Sulfur received extensive study as an input to terrestrial ecosystems from acidic deposition during the 1980s. With declining S deposition inputs across the eastern United States, there have been many studies evaluating ecosystem response, with the exception of agricultural watersheds. We used longterm (22 and 18 yr) sulfate concentration data from two rivers and recent (6 yr) data from a third river to better understand cycling and transport of S in agricultural, tile-drained watersheds. Sulfate concentrations and yields steadily declined in the Embarras (from ~10 to 6 mg S L-1) and Kaskaskia rivers (from 7 to 3.5 mg S L-1) during the sampling period, with an overall -23.1 and -12.8 kg S ha-1 yr-1 balance for the two watersheds. There was evidence of deep groundwater inputs of sulfate in the Salt Fork watershed, with a much smaller input to the Embarras and none to the Kaskaskia. Tiles in the watersheds had low sulfate concentrations (< 10 mg S L-1), similar to the Kaskaskia River, unless the field had received some form of S fertilizer. A multiple regression model of runoff(cm) and S deposition explained much of the variation in Embarras River sulfate (R2 = 0.86 and 0.80 for concentrations and yields; n = 46). Although atmospheric deposition was much less than outputs (grain harvest + stream export of sulfate), riverine transport of sulfate reflected the decline in inputs. Watershed S balances suggest a small annual depletion of soil organic S pools, and S fertilization will likely be needed at some future date to maintain crop yields.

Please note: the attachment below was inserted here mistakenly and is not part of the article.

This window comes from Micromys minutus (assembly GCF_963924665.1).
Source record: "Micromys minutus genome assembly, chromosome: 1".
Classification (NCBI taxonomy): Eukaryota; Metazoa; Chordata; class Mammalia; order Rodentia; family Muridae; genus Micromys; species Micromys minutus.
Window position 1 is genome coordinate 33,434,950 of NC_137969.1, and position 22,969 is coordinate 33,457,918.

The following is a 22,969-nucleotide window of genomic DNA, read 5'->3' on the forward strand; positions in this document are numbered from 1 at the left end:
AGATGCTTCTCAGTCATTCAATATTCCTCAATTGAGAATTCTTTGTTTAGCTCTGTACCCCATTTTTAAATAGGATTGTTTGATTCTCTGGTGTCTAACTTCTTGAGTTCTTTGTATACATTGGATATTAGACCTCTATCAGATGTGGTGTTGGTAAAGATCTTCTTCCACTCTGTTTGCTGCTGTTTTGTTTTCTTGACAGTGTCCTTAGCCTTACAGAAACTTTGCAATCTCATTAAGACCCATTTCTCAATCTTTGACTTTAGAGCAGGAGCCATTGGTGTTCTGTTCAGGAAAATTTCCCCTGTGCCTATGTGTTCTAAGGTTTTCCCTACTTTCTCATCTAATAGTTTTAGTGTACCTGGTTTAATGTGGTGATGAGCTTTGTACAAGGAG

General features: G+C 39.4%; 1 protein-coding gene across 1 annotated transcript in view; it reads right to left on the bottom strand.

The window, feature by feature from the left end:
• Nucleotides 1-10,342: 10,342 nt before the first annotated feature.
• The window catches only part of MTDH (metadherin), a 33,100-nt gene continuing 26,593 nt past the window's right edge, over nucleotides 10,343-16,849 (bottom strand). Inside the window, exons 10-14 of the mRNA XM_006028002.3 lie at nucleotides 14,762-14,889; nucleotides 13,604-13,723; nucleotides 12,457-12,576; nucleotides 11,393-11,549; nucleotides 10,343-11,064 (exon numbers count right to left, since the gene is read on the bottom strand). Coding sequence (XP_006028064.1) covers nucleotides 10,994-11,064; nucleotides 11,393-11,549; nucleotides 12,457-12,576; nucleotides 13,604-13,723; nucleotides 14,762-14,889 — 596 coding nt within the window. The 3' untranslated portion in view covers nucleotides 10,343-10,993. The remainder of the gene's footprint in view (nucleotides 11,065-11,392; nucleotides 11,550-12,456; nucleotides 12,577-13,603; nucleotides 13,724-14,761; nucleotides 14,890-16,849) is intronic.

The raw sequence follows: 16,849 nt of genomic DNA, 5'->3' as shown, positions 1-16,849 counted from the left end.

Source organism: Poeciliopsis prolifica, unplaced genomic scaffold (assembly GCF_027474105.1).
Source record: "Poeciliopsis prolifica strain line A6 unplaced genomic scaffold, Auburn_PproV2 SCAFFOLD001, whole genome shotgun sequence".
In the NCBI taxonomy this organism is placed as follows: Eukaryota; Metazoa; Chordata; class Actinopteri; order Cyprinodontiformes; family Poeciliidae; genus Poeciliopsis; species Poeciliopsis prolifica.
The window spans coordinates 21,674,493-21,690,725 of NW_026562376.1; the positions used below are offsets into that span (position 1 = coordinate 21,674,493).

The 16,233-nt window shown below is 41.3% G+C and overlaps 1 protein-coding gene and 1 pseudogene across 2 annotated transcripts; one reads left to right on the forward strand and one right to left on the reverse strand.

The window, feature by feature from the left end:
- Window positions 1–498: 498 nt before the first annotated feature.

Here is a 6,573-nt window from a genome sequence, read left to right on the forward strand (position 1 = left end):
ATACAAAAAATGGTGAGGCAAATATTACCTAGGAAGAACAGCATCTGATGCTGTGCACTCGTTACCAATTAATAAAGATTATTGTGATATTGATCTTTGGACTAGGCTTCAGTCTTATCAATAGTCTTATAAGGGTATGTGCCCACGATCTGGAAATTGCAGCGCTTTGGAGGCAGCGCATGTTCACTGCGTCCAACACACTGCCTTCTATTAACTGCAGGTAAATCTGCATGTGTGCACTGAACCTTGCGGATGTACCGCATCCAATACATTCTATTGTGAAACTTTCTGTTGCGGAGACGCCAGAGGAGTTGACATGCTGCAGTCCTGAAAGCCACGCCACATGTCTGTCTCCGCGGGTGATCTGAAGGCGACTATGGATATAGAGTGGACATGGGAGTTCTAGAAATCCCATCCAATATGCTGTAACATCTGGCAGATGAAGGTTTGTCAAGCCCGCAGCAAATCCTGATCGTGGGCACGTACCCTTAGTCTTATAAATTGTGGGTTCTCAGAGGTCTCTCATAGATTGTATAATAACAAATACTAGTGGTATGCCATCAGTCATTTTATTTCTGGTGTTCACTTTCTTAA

ASJC Scopus subject areas
- Environmental Engineering
- Water Science and Technology
- Waste Management and Disposal
- Management, Monitoring, Policy and Law